How often do remakes receive the same appreciation as the original film? Seldom.
When a good film is turned into another film in a different language, the story often gets distorted so as to, “suit the local sensibilities,’ and in the process the essence of it is lost.
But with Papanasam, the Tamil remake of Drishyam, (Malayalam), director Jeethu Joseph scores once again. Joseph has made little changes leaving the soul of the story intact. And that’s why Papanasam, clicked with viewers.
Joseph’s story is about an ordinary cable television operator who has not studied beyond class four. A loving husband and doting father to his two daughters, Suyambulingam (Kamal Haasan) who is not overly ambitious. All he cares about is the happiness of his family.
But when an outsider enters and disturbs their peace, he will go to any lengths, solely to protect his daughter. And, when faced with the law, he believes his family can be saved only by staying together. This man who has always taught his children to speak the truth finds himself teaching them to speak lies, manufacturing alibis and ultimately tampering with evidence.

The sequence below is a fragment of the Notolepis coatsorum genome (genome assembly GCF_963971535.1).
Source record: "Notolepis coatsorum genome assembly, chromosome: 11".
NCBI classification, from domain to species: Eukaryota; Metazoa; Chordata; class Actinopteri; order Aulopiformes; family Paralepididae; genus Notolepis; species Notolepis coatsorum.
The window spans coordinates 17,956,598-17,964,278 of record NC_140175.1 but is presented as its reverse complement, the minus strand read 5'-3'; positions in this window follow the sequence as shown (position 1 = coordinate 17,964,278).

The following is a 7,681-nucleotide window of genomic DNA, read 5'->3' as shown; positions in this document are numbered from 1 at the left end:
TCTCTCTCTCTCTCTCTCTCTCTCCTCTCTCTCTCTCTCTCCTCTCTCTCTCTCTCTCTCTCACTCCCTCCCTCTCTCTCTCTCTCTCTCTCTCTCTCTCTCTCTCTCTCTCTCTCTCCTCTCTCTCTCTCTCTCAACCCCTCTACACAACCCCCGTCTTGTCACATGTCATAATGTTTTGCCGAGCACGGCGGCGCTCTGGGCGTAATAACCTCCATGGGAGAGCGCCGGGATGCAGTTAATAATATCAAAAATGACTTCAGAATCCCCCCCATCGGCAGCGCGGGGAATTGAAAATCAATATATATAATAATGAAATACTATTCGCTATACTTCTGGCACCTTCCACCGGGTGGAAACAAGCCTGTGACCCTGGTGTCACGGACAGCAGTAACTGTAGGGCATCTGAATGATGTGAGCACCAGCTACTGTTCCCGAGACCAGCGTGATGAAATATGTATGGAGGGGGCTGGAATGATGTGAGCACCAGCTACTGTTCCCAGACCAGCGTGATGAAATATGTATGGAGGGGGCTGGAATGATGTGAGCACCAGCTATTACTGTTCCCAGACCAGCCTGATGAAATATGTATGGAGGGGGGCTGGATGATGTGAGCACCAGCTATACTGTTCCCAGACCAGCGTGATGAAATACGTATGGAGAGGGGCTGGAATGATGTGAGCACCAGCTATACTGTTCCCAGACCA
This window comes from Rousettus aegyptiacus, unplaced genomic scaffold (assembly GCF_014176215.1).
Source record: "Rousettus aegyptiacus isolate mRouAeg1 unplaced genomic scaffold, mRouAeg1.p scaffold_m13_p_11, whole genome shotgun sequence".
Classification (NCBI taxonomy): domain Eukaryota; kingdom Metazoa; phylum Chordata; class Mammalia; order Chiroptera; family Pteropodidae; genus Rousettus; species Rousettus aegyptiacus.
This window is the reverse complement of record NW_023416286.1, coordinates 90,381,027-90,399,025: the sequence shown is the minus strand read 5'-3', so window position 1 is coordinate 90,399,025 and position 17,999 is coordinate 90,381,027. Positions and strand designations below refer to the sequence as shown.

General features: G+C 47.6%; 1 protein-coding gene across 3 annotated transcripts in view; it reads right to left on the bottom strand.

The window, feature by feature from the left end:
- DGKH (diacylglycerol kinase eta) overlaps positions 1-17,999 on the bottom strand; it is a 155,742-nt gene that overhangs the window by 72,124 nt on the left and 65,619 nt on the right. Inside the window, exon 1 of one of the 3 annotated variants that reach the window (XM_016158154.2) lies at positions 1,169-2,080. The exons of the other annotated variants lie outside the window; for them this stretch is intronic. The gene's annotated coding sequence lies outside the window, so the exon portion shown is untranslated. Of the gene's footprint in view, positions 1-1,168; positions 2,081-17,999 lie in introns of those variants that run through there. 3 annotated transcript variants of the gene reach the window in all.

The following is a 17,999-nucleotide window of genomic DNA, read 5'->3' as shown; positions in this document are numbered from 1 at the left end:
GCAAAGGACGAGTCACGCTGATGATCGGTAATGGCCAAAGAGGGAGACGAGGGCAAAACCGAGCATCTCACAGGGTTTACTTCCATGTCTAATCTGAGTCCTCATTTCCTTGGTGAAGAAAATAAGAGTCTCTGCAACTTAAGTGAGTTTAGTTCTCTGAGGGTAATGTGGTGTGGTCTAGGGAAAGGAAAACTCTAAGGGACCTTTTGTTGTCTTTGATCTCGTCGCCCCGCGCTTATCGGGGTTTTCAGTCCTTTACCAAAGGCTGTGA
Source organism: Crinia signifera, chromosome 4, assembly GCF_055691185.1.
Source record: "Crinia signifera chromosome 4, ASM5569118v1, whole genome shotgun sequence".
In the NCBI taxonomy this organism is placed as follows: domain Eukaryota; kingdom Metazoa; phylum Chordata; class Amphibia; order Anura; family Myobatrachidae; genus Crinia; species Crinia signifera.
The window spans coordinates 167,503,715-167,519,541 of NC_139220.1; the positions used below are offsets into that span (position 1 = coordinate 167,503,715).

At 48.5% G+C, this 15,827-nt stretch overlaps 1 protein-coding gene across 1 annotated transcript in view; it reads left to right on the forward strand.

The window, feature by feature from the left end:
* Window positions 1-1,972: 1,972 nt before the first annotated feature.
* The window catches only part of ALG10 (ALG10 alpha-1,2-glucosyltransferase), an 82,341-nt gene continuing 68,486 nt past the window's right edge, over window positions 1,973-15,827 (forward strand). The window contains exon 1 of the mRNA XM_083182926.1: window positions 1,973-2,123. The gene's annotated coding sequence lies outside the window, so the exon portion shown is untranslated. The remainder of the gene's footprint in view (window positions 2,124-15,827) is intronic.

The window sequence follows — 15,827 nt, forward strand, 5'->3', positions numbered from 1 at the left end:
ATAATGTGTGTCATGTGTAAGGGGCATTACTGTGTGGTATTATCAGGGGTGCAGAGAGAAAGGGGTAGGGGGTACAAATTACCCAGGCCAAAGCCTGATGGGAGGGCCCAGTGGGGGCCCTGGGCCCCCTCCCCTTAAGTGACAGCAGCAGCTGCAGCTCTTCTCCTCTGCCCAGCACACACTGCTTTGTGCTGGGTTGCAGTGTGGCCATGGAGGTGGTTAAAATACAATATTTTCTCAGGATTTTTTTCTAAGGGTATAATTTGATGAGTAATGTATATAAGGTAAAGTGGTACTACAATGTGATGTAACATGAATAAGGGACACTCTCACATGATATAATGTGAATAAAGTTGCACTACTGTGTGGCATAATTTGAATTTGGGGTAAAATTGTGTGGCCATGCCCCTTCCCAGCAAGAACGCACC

Drishyam was the story of a Christian family, Papanasam, is the story of a Nadar family based in Papanasam. Mohan Lal played George Kutty, the father in Drishyam. Haasan is Suyambulingam, in Papanasam. If Drishyam, brought back the Mohan Lal we loved and remembered for his films of the eighties, Papanasam, brings back the Haasan we have always admired.
Comparisons with Drishyam are inevitable, but viewers will agree about one thing: Lal and Haasan have both played to perfection the doting father in their own style.
Haasan’s terrific performance in the climax scene is the cherry on the cake in Papanasam.
Movies are a running theme in Papanasam as Suyambulingam is a hard-core film buff. And when confronted with an issue in life, Suyambulingam resorts to film shots to sort it out. Joseph has woven this aspect beautifully into the major story.
Joseph also draws out the magnanimity of his characters, who realise their mistakes and regret it, but are driven by their own selfish interests.
Asha Sharath and Esther Anil who have reprised their roles from the original deliver performances that are one notch higher than in Drishyam. Sharath as the mother agonising over her missing son is a tough cop who uses power to intimidate Suyambulingam and family. Winning hearts again is Esther, as Suyambulingam’s little daughter who gives in to police power and spills the truth. Gauthami makes a good comeback opposite Haasan as his onscreen wife. Nivetha Thomas, reprises Ansiba Hassan’s character and is remarkable. Surprising viewers is Bollywood’s Ananth Mahadevan, he plays the role Siddique did in Drishyam, and the veteran director-actor is perfect.
Papanasam is a gripping tale that is unpredictable and ultimately leaves you stumped.
Don’t miss it
Papanasam is currently showing in the UAE.